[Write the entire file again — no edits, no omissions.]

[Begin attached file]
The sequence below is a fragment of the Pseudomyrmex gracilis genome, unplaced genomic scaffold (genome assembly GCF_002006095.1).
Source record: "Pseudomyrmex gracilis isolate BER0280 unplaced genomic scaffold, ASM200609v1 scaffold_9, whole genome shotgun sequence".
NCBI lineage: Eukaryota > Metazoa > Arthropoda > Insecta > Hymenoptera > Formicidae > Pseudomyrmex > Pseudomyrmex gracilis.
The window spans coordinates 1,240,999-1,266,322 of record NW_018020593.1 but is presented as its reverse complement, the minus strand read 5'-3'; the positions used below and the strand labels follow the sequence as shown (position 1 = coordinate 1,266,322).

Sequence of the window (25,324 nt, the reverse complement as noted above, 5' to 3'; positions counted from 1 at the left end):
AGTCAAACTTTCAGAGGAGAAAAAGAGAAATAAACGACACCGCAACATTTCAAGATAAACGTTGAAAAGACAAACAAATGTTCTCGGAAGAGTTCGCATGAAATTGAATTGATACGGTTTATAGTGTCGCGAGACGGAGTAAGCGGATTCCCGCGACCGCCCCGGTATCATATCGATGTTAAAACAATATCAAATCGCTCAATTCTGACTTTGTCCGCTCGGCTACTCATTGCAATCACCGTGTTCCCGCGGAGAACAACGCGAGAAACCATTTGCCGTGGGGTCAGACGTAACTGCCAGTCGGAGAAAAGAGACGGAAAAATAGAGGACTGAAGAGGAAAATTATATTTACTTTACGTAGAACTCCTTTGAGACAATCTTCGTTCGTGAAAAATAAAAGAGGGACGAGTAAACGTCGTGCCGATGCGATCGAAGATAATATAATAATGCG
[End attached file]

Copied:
The sequence below is a fragment of the Pseudomyrmex gracilis genome, unplaced genomic scaffold (genome assembly GCF_002006095.1).
Source record: "Pseudomyrmex gracilis isolate BER0280 unplaced genomic scaffold, ASM200609v1 scaffold_9, whole genome shotgun sequence".
NCBI lineage: Eukaryota > Metazoa > Arthropoda > Insecta > Hymenoptera > Formicidae > Pseudomyrmex > Pseudomyrmex gracilis.
The window spans coordinates 1,240,999-1,266,322 of record NW_018020593.1 but is presented as its reverse complement, the minus strand read 5'-3'; the positions used below and the strand labels follow the sequence as shown (position 1 = coordinate 1,266,322).

Sequence of the window (25,324 nt, the reverse complement as noted above, 5' to 3'; positions counted from 1 at the left end):
AGTCAAACTTTCAGAGGAGAAAAAGAGAAATAAACGACACCGCAACATTTCAAGATAAACGTTGAAAAGACAAACAAATGTTCTCGGAAGAGTTCGCATGAAATTGAATTGATACGGTTTATAGTGTCGCGAGACGGAGTAAGCGGATTCCCGCGACCGCCCCGGTATCATATCGATGTTAAAACAATATCAAATCGCTCAATTCTGACTTTGTCCGCTCGGCTACTCATTGCAATCACCGTGTTCCCGCGGAGAACAACGCGAGAAACCATTTGCCGTGGGGTCAGACGTAACTGCCAGTCGGAGAAAAGAGACGGAAAAATAGAGGACTGAAGAGGAAAATTATATTTACTTTACGTAGAACTCCTTTGAGACAATCTTCGTTCGTGAAAAATAAAAGAGGGACGAGTAAACGTCGTGCCGATGCGATCGAAGATAATATAATAATGCG